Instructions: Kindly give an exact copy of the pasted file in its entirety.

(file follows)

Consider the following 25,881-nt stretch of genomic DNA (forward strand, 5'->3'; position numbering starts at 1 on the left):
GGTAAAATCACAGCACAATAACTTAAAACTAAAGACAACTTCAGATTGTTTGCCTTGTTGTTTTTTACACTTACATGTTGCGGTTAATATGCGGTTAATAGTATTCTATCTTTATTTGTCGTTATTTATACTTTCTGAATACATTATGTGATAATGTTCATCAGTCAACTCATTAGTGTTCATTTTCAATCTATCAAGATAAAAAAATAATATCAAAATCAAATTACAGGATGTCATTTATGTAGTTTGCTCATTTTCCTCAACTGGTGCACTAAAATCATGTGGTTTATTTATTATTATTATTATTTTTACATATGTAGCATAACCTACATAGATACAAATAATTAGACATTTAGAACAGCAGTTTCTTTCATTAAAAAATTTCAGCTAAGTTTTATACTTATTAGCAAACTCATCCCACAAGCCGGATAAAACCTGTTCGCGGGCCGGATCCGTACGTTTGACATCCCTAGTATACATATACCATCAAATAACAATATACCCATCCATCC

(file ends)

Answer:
Consider the following 25,881-nt stretch of genomic DNA (forward strand, 5'->3'; position numbering starts at 1 on the left):
GGTAAAATCACAGCACAATAACTTAAAACTAAAGACAACTTCAGATTGTTTGCCTTGTTGTTTTTTACACTTACATGTTGCGGTTAATATGCGGTTAATAGTATTCTATCTTTATTTGTCGTTATTTATACTTTCTGAATACATTATGTGATAATGTTCATCAGTCAACTCATTAGTGTTCATTTTCAATCTATCAAGATAAAAAAATAATATCAAAATCAAATTACAGGATGTCATTTATGTAGTTTGCTCATTTTCCTCAACTGGTGCACTAAAATCATGTGGTTTATTTATTATTATTATTATTTTTACATATGTAGCATAACCTACATAGATACAAATAATTAGACATTTAGAACAGCAGTTTCTTTCATTAAAAAATTTCAGCTAAGTTTTATACTTATTAGCAAACTCATCCCACAAGCCGGATAAAACCTGTTCGCGGGCCGGATCCGTACGTTTGACATCCCTAGTATACATATACCATCAAATAACAATATACCCATCCATCC